Figure \(\PageIndex{1}\): A uniform plane wave normally incident on a slab. (CC BY-SA 4.0; C. Wang)For consistency of terminology, let us refer to the problem considered in Section 5.1 as the “single-boundary” problem and the present (slab) problem as the “double-boundary” problem. Whereas there are only two regions (“Region 1” and “Region 2”) in the single-boundary problem, in the double-boundary problem there is a third region that we shall refer to as “Region 3.” We assume that the media comprising each slab are “simple” and lossless (i.e., the imaginary component of permittivity \(\epsilon''\) is equal to zero) and therefore the media are completely defined by a real-valued permittivity and a real-valued permeability. The boundary between Regions 1 and 2 is at \(z=-d\), and the boundary between Regions 2 and 3 is at \(z=0\). Thus, the thickness of the slab is \(d\). In both problems, we presume an incident wave in Region 1 incident on the boundary with Region 2 having electric field intensity

\[\widetilde{\bf E}^i(z) = \hat{\bf x} E_0^i e^{-j\beta_1 z}~~~\mbox{(Region~1)} \label{m0162_eEi} \]

where \(\beta_1=\omega\sqrt{\mu_1 \epsilon_1}\) is the phase propagation constant in Region 1. \(\widetilde{\bf E}^i\) serves as the “stimulus” in this problem. That is, all other contributions to the total field may be expressed in terms of \(\widetilde{\bf E}^i\).

From the plane wave relationships, we determine that the associated magnetic field intensity is

\[\widetilde{\bf H}^i(z) = \hat{\bf y} \frac{E_0^i}{\eta_1} e^{-j\beta_1 z}~~~\mbox{(Region~1)} \label{m0162_eHi} \]

where \(\eta_1=\sqrt{\mu_1 / \epsilon_1}\) is the wave impedance in Region 1.

The symmetry arguments of the single-boundary problem apply in precisely the same way to the double-boundary problem. Therefore, we presume that the reflected electric field intensity is:

\[\widetilde{\bf E}^r(z) = \hat{\bf x} B e^{+j\beta_1 z}~~~\mbox{(Region~1)} \label{m0162_eEr} \]

where \(B\) is a complex-valued constant that remains to be determined; and subsequently the reflected magnetic field intensity is:

\[\widetilde{\bf H}^r(z) = -\hat{\bf y} \frac{B}{\eta_1} e^{+j\beta_1 z}~~~\mbox{(Region~1)} \label{m0162_eHr} \]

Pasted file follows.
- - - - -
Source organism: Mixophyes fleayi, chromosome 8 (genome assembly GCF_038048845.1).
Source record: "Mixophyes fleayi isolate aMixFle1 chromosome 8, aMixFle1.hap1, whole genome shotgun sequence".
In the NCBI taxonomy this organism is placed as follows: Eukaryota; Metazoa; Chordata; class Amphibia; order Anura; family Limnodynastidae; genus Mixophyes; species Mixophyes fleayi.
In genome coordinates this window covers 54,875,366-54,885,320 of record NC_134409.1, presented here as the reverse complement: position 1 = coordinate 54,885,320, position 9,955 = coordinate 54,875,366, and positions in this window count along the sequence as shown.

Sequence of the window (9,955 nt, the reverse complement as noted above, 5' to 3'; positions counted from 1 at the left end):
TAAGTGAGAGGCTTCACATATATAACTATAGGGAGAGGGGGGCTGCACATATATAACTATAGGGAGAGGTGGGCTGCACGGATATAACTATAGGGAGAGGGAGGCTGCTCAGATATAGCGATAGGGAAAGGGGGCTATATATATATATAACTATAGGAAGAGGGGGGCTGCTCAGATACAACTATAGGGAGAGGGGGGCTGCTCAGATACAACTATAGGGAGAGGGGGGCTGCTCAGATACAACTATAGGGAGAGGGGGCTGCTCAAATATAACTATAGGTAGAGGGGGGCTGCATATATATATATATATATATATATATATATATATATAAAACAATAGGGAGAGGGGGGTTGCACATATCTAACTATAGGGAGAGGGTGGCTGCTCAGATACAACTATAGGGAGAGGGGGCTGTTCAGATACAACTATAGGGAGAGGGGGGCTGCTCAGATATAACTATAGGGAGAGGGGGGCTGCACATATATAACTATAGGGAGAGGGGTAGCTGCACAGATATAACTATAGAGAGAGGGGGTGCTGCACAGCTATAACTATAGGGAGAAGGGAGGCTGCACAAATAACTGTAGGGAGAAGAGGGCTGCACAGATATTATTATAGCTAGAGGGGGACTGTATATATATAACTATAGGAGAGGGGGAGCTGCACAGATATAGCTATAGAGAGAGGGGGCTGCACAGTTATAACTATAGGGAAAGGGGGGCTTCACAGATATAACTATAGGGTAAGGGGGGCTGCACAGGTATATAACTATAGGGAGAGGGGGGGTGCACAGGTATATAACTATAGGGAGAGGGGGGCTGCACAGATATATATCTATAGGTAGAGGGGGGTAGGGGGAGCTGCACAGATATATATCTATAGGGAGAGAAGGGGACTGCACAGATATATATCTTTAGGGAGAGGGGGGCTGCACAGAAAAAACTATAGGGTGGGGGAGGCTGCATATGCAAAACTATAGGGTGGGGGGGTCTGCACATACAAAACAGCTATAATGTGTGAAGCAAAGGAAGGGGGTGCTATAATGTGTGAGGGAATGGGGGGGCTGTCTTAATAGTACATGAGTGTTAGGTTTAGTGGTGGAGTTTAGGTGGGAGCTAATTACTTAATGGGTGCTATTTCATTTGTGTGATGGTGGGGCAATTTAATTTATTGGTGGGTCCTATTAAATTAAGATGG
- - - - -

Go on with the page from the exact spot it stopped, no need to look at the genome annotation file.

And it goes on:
Similarly, we infer the existence of a transmitted plane wave propagating in the \(+\hat{\bf z}\) direction in Region 2. The electric and magnetic field intensities of this wave are given by:

\[\widetilde{\bf E}^{t2}(z) = \hat{\bf x} C e^{-j\beta_2 z}~~~\mbox{(Region~2)} \label{m0162_eEt} \]

and an associated magnetic field having the form:

\[\widetilde{\bf H}^{t2}(z) = \hat{\bf y} \frac{C}{\eta_2} e^{-j\beta_2 z}~~~\mbox{(Region~2)} \label{m0162_eHt} \]

where \(\beta_2=\omega\sqrt{\mu_2 \epsilon_2}\) and \(\eta_2=\sqrt{\mu_2 / \epsilon_2}\) are the phase propagation constant and wave impedance, respectively, in Region 2. The constant \(C\), like \(B\), is a complex-valued constant that remains to be determined.

Now let us consider the boundary between Regions 2 and 3. Note that \(\widetilde{\bf E}^{t2}\) is incident on this boundary in precisely the same manner as \(\widetilde{\bf E}^i\) is incident on the boundary between Regions 1 and 2. Therefore, we infer a reflected electric field intensity in Region 2 as follows:

\[\widetilde{\bf E}^{r2}(z) = \hat{\bf x} D e^{+j\beta_2 z}~~~\mbox{(Region~2)} \label{m0162_eEr2} \]

where \(D\) is a complex-valued constant that remains to be determined; and an associated magnetic field

\[\widetilde{\bf H}^{r2}(z) = -\hat{\bf y} \frac{D}{\eta_2} e^{+j\beta_2 z}~~~\mbox{(Region~2)} \label{m0162_eHr2} \]

Subsequently, we infer a transmitted electric field intensity in Region 3 as follows:

\[\widetilde{\bf E}^{t}(z) = \hat{\bf x} F e^{-j\beta_3 z}~~~\mbox{(Region~3)} \label{m0162_eEt3} \]

and an associated magnetic field having the form

\[\widetilde{\bf H}^{t}(z) = \hat{\bf y} \frac{F}{\eta_3} e^{-j\beta_3 z}~~~\mbox{(Region~3)} \label{m0162_eHt3} \]